Serving Up Success: Interview with Brad Zimmerman on MY SON THE WAITER: A JEWISH TRAGEDY

My Son The Waiter: A Jewish Tragedy is actor/comedian Brad Zimmerman’s hilarious and uplifting story about the perseverance and passion needed to ‘make it’ as an artist and the rewards that come from never giving up on your dream. Brad moved to New York City and “temporarily” waited tables for 29 years while honing his craft and continuing to pursue his dream. He found success in comedic acting and has opened for Joan Rivers, Brad Garrett and George Carlin. Zimmerman’s touring show stops at Penn’s Landing Playhouse Oct 5-November 19. He spoke with Phindie writer, Debra Danese, about his journey as an actor and waiter.

[Penn’s Landing Playhouse, 211 South Columbus Blvd] October 5-November 19, 2017;

Comedian Brad Zimmerman, who is currently starring in his self-written one-man show,  ÒMy Son, the WaiterÓ at the "The Triad Theater," mimics the service by his friend, Danny Cohen, a server at Cafeteria, a restaurant in the Chelsea neighborhood of Manhattan on Monday, October 13, 2014. CREDIT:  Michael Appleton for The New York Times
Comedian Brad Zimmerman mimics the service by his friend, Danny Cohen, a server at Cafeteria, a restaurant in the Chelsea neighborhood of Manhattan. Photo credit: Michael Appleton for The New York Times.

Debra Danese: You “temporarily” waited tables for 29 years while pursuing your dreams of comedic acting. What motivated you to not give up on your acting career?

Brad Zimmerman: For many years, I did not pursue any career as I did not believe in my product. All I did was study acting and wait tables. By studying, I was putting getting better over getting ahead. I had a number of experiences in acting class which, for me, served as little examples of what I was indeed capable of. Even at my lowest moments, I would think that underneath all of my self- doubt, fear of failure, and negativity, that I really believed I had something. In a sense, it became a challenge to see if I was right or wrong. In addition, so many of my peers gave acting a time period. If they didn’t make it by 35 they would do something else. The arts are not for everyone because you live in the unknown. People who did leave acting wanted the paycheck, wanted security, or wanted a family. None of those things was ever on my radar. By staying the course, I was able to find purpose and real meaning that I would not have found had I opted out. If I had gone to something institutional, like sitting behind a desk or selling furniture, there would have been this huge void. I don’t know for sure what I was born to do, but I do know it has everything to do with being creative until I have taken my last breath.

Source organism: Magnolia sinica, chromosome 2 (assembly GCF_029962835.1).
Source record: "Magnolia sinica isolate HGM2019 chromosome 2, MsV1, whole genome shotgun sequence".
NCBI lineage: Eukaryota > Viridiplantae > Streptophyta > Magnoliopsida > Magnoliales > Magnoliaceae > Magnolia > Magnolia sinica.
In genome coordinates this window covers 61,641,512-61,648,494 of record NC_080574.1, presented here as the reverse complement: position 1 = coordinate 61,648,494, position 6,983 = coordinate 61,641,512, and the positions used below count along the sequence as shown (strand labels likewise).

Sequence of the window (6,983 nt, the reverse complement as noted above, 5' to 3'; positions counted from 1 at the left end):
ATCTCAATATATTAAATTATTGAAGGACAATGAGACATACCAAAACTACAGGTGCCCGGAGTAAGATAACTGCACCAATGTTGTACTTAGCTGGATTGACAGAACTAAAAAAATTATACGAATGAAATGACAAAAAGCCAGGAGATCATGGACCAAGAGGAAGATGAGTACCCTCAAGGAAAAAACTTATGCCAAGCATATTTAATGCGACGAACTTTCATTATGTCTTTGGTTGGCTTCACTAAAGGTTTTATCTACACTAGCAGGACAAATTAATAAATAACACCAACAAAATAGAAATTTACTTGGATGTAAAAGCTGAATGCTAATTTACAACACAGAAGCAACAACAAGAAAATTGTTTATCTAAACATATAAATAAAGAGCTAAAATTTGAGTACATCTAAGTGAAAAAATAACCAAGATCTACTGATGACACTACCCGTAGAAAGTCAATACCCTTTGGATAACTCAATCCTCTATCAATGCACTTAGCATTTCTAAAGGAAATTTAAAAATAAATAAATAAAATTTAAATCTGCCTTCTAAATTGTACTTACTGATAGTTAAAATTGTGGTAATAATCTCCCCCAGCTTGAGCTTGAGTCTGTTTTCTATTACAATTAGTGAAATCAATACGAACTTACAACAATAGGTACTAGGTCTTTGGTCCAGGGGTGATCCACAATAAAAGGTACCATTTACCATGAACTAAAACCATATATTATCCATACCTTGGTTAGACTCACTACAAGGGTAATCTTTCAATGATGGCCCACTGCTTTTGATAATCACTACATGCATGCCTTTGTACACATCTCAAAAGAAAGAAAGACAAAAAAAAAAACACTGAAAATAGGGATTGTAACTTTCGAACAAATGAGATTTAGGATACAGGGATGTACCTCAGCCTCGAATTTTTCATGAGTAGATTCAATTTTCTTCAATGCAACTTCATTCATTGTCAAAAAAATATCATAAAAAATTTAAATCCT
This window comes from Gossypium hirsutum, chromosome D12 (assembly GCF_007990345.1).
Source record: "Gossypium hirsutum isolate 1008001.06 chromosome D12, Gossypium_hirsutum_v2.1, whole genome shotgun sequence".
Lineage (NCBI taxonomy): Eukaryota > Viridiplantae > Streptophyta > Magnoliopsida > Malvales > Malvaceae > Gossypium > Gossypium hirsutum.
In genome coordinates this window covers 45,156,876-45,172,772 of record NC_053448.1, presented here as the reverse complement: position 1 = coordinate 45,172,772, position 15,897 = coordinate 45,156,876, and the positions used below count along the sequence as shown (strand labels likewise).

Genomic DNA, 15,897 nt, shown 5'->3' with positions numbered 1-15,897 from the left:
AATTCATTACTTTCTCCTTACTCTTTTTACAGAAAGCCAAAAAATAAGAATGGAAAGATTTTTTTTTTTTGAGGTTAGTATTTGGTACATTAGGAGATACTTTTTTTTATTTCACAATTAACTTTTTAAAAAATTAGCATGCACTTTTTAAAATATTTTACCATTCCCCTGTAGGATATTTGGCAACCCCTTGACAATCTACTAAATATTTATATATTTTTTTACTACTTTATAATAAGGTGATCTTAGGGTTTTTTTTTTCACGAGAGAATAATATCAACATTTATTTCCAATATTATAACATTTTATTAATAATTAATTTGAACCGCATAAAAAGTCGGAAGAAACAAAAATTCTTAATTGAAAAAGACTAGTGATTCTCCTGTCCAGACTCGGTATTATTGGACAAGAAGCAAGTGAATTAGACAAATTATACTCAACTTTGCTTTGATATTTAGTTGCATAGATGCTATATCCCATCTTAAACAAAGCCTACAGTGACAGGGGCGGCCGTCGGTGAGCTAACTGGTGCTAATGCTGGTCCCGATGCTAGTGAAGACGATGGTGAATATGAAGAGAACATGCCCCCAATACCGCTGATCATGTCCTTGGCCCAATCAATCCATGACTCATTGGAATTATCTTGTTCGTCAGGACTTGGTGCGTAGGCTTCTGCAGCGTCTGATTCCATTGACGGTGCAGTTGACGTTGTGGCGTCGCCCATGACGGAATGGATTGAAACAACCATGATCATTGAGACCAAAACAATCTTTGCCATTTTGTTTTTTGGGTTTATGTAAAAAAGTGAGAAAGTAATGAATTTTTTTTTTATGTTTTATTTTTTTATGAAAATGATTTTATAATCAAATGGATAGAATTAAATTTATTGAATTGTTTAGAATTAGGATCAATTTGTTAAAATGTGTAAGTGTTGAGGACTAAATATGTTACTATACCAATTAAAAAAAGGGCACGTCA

DD: Tell us about one of your more memorable experiences as a waiter.

BZ: I waited tables, all told, for 29 years. I don’t have any one story that truly stands out, like pouring wine on Henry Kissinger or getting a huge tip from Julia Roberts. The fact is, I was always working in casual restaurants because just the thought of having to recommend a bottle of wine to a customer is anguish. Once, I was working in a very fancy, elegant place and the manager told me I had to read two books on wine and I had to attend wine tastings. If you have never had to sit through a three hour wine tasting, I would equate it to dying. I never read the books and was not at all interested in investing myself in the tastings in terms of learning. When a customer asked me to recommend a bottle of wine, believe me, it was kind of hit or miss. If they asked me to describe the wine, that was Russian roulette. I would just use the wine talk I had picked up in my years such as, “I would recommend the modestly priced cote du Rhone. It is a wonderfully full bodied and well balanced wine. And it has a long lingering, firm finish. I think it will complement the grouse beautifully in terms of its maturity and mellow acidity.” Then I would barf!

bz2DD: When did your “big break” into acting finally come about?